This look’s like Murray’s quarter unless Dimitrov finds some magic in London that has been missing this season for him. Seems unlikely at this time.
This could be a fantastically topsy turvy quarter. Cilic up top as the 4th seed and Feliciano Lopez on bottom as the 8th seed. There are some strong non-seeds here with Adrian Mannarino likely to test Cilic right out of the gate in the opening round. Mannarino scored a couple wins last week at the Topshelf Open and made the Round of 16 at Queen’s Club last year. He lost two tights to Tomas Berdych in that round. While Cilic did find some form and wins in Stuttgart last week, he also worked extremely hard to get to the semis. He went three sets in his last two matches there and played tie breaks in five of eight sets. Cilic has made the Final two of the last three years he has played Queen’s Club, but last year he lost his 1st up to Marinko Matosevic. Mannarino will have him on upset alert early. The winner gets Troicki or a qualifier. Troicki may also be prone to an upset as he played a long week in Stuttgart and may suffer the dreaded Finals’ loser’s hangover. He gets Paul-Henri Mathieu 1st-up and that could spell a quick exit for the Serb.
Lopez is one of those surprising players who is simply solid on grass. He did lose his 1st match this year as he fell to in-form Sam Groth to open in Stuttgart in a third set tie break. Still, his track record is great on grass with a 61-31 record. At Queen’s Club, he is 16-9. Last year, he lost in a third set tie break to Dimitrov in the Final. That was his best showing in a while at this tournament though as he had not made it further than the semis since 2009. He opens with Joao Sousa. Sousa has never played this tournament and really only had success on grass at the 2014 Topshelf Open. Lopez should get off on the good foot. A win would pit him against either John Isner or qualifier Jared Donaldson. Isner has not played a grass court tournament outside of Wimbledon or Newport since the London Olympics in 2012, so this will be a challenge for him. Donaldson is still learning the ropes on grass, but having gotten that court time already plus the way we know Isner plays to a lot of tie breaks, Donaldson isn’t without a chance of scoring an upset.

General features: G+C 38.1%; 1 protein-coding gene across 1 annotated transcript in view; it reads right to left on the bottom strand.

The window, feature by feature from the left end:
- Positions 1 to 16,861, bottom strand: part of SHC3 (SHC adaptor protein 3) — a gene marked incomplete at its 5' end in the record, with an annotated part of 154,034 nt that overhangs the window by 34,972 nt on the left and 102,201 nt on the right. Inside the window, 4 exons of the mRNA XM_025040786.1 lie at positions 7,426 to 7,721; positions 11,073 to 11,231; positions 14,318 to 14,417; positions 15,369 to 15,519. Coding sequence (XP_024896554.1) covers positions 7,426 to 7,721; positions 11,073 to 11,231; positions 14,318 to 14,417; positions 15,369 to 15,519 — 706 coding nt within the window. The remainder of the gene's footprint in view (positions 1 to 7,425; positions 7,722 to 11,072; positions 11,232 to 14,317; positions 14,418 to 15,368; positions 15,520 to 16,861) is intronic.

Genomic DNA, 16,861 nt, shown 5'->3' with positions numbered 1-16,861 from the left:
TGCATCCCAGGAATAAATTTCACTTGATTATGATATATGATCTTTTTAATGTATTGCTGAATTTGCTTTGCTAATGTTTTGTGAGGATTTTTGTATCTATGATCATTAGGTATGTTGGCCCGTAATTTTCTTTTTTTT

I think this quarter has some room for upheaval in it depending on how Cilic reacts to last week’s tests and if Lopez can find his grass court form this week. One of those guys could definitely take this quarter, but I do think there’s going to be a non-seed in position to take that semifinal spot from one of those two.
This could be a great quarter or turn into a total turd. You’ve got 2nd seed Stan Wawrinka leading the way and 5th seed Rafael Nadal scheduled as the 5th seed opposite of him. It’s supposed to be a big to-do as Nadal has not played here since 2011, but that doesn’t mean he’s going to play if he feels Stuttgart did him enough good form-wise. It would be hard to argue with him pulling out after winning that title, but I tend to think he’ll give it a go. He faces Alexandr Dolgopolov to open. Dog broke a five match losing streak to Rafa last year at Indian Wells, but has been mostly lost in 2015. He is 13-13 on grass. There’s just never an easy way to tell which Dog shows up, but this might be a spot for him to score a win or two against a potentially tired Nadal. The winner of that match should be on his way to the quarters with one of the Spaniards Pablo Andujar or Guillermo Garcia-Lopez up after that.
Wawrinka got a horrid draw with Aussie Nick Kyrgios up first. We all know that Kyrgios loves playing big names players and scoring scalps. Although still green on the green surface, Kyrgios of course proved he could beat anyone with a quarter final run at Wimbledon last year. Wawrinka slipped above .500 on grass with a semiinal run at Queen’s Club and quarter final run at Wimbledon last year. Prior to that, grass and Stan rarely mixed for success. There’s certainly still the potential for a hangover from winning his second Grand Slam and playing Kyrgios is tough regardless. Kyrgios has been excited since the draw came out and he saw Stan’s name. An upset is very possible there.